Matt - How did you get involved with "The April Fool"?
John Beal - Through my agents. I had been pretty involved with TV series (“Eight is Enough,” “Vega$,” “Chicago Story,” etc) and movie trailers for a while and welcomed the opportunity to do another long form project.
Matt - Did you get to interact any with the cast? If so, what do you remember about them?
John Beal - No, unfortunately not. They all seemed like great people and did a great job in their roles.
Matt - What was it like working with William Fruett?
John Beal - I would have loved to have worked with him, but for some reason – probably because he was very busy directing TV series at the time – I worked primarily with producer Michael Lepiner.
Matt - When you composed the scores for the film, did you get an early copy of the film, before it was so brutally cut by MGM? If so, do you remember anything diffrent about the first cut of the film?
John Beal - Well, we always get a copy of the current working edit and, hopefully, get word of the changes as they occur. I know this film had a lot of editing after we completed the score.
Matt - I really enjoyed the music from the movie. The synth sounds really drew out the atmosphere, while in serious parts, some of the cues seemed to fit just perfectly. How long did it take for you to create these scores for the film?
John Beal - Thank you! This was during the era when synthesizer work was really dominating the film score scene. I’m not positive, but I think we completed this score in just a few weeks.
Matt - Have you seen the newly remastered widescreen print that Warner Archives just put out last month? It looks really great!
John Beal - I just recently viewed this. It does look very good.
Matt - Was there ever a soundtrack released for the film with the music you composed? Is there any way for us fans to purchase it?
John Beal - Several soundtrack collector groups have pushed for this, and one label has told me they are going to schedule it – hopefully soon. Places like BuySoundtrax.com and Screenarchives.com are a good place to request and start looking.
Matt - Looking back on the movie now, are you happy with the way the film turned out, or do you wish something diffrent was tried? I really enjoy this movie. The actors and actresses that I have spoken with really seemed to genuinly love each other and got along really well. I do believe that the movie benefited much from the music also. Watching a horror movie with no music is just not scary. You added that touch of class that the film required to just catch the mood, and blow it out of the water.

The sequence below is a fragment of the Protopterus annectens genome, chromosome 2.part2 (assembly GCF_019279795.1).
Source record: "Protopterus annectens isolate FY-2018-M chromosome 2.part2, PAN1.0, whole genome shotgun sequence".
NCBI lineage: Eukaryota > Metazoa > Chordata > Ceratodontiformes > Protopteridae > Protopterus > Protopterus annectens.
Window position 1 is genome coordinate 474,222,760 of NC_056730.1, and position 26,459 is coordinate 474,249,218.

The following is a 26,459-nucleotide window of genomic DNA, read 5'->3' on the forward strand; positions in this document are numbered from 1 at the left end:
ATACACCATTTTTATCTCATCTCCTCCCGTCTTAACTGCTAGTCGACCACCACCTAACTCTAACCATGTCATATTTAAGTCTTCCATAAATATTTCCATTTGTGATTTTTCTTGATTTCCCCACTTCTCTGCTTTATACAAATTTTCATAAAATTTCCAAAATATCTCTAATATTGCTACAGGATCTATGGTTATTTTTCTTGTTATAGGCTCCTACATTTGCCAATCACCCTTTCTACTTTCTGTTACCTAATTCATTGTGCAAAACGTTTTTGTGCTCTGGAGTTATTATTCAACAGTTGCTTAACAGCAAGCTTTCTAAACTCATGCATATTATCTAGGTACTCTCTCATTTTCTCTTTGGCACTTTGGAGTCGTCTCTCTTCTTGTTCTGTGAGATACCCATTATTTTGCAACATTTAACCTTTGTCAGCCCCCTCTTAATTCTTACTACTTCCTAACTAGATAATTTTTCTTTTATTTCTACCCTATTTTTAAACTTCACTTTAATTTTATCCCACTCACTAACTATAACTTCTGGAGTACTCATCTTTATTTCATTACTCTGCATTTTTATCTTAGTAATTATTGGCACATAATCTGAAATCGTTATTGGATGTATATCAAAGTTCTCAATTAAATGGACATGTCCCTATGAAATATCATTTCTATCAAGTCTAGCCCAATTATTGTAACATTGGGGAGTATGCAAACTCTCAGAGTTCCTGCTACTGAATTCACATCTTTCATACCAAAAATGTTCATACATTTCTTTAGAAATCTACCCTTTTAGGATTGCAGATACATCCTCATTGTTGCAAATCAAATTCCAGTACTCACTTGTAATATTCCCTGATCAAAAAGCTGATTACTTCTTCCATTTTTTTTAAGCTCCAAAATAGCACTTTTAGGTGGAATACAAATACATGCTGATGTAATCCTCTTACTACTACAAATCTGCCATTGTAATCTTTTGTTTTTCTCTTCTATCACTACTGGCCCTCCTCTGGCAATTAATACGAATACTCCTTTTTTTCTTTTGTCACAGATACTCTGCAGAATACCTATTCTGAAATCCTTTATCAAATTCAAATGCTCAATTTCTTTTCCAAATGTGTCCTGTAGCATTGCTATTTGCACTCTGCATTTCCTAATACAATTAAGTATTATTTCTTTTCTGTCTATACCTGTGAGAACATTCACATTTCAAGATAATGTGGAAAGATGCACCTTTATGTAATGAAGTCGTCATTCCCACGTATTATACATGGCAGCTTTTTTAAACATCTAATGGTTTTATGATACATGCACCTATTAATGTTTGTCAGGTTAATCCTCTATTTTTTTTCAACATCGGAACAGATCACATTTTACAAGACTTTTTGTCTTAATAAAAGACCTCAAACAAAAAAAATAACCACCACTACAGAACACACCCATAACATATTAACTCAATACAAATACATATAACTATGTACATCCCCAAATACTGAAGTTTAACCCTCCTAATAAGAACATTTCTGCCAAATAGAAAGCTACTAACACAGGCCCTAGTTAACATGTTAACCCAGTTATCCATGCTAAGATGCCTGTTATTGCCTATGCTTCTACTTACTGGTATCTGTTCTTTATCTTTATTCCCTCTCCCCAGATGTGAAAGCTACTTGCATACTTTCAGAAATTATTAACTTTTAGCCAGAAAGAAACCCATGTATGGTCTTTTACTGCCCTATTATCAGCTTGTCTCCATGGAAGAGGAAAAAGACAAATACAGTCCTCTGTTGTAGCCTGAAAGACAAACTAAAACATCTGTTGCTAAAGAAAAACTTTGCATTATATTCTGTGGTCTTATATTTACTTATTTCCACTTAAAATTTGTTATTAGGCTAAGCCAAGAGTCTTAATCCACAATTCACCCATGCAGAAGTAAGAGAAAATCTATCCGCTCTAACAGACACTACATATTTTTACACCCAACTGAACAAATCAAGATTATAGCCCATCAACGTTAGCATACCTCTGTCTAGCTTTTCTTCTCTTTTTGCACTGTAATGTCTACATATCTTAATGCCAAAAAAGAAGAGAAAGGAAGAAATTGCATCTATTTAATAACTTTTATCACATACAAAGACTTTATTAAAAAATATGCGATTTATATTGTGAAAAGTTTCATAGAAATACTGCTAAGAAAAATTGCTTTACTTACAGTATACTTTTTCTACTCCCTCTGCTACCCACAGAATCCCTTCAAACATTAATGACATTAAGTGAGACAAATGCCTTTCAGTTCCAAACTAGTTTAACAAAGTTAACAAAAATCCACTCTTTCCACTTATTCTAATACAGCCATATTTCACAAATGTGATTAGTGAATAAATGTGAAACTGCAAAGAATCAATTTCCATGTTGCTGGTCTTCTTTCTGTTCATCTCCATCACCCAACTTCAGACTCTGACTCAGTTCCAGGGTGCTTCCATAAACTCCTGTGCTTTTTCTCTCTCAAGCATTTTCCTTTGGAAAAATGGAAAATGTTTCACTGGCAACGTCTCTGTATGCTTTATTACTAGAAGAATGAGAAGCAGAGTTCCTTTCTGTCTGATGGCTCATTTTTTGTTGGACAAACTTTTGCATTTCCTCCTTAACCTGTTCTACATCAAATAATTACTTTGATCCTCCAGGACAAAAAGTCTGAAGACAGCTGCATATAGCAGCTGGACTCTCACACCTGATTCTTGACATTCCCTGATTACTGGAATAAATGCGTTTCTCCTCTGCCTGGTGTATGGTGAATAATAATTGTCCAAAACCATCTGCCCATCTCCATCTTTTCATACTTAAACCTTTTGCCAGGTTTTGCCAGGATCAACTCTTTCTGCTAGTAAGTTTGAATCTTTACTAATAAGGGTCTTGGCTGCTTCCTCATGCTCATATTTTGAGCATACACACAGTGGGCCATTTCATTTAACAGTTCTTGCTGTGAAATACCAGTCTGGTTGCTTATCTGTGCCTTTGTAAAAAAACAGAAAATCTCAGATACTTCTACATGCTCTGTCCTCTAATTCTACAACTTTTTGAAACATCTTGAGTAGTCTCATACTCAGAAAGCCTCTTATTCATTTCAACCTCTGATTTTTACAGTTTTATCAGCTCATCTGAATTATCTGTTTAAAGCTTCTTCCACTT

John Beal - Thank you for the compliments. I must confess that it was a difficult project in that the producer, Michael Lepiner had very strong ideas about keeping the music soft or to not play at all. I felt the film style called for a more dramatic approach and more music supporting the dialog and action. For example, I had scored the entire last act, where all the chase action really cranks along, and was a little startled by how many places the music was completely removed, even where it seemed to me the picture called out for reinforcement. But my job was only to provide the music and the final decisions were Michael’s. This would be a reason I’d like to have the complete soundtrack on CD.
Matt - The movie has a lot of fans that I have personally encountered. What I hope for one day is to get this film out there again, so we can have a special edition DVD and Blu Ray. This movie is one of the most asked about films I have ever seen. People are so curious to know what went on behind the scenes. If one day, a special edition, hopefully uncut version is ever released, do you think you would like to be a part of it?
John Beal - I would love that!
Matt - I want to thank you for taking the time to answer a few questions on Killer Party. What have you been up to recently? Is there anything you would like to say to the fans of the film?
John Beal - As you may know, the majority of my career was spent composing original scores for motion picture trailers and television advertising. It became such a dominant part of my life that I didn’t have time to do any more TV series or full length theatrical work. After 2,000 movie trailers, I’ve finally semi-retired and am enjoying some time without the round-the-clock pressure of the past decades.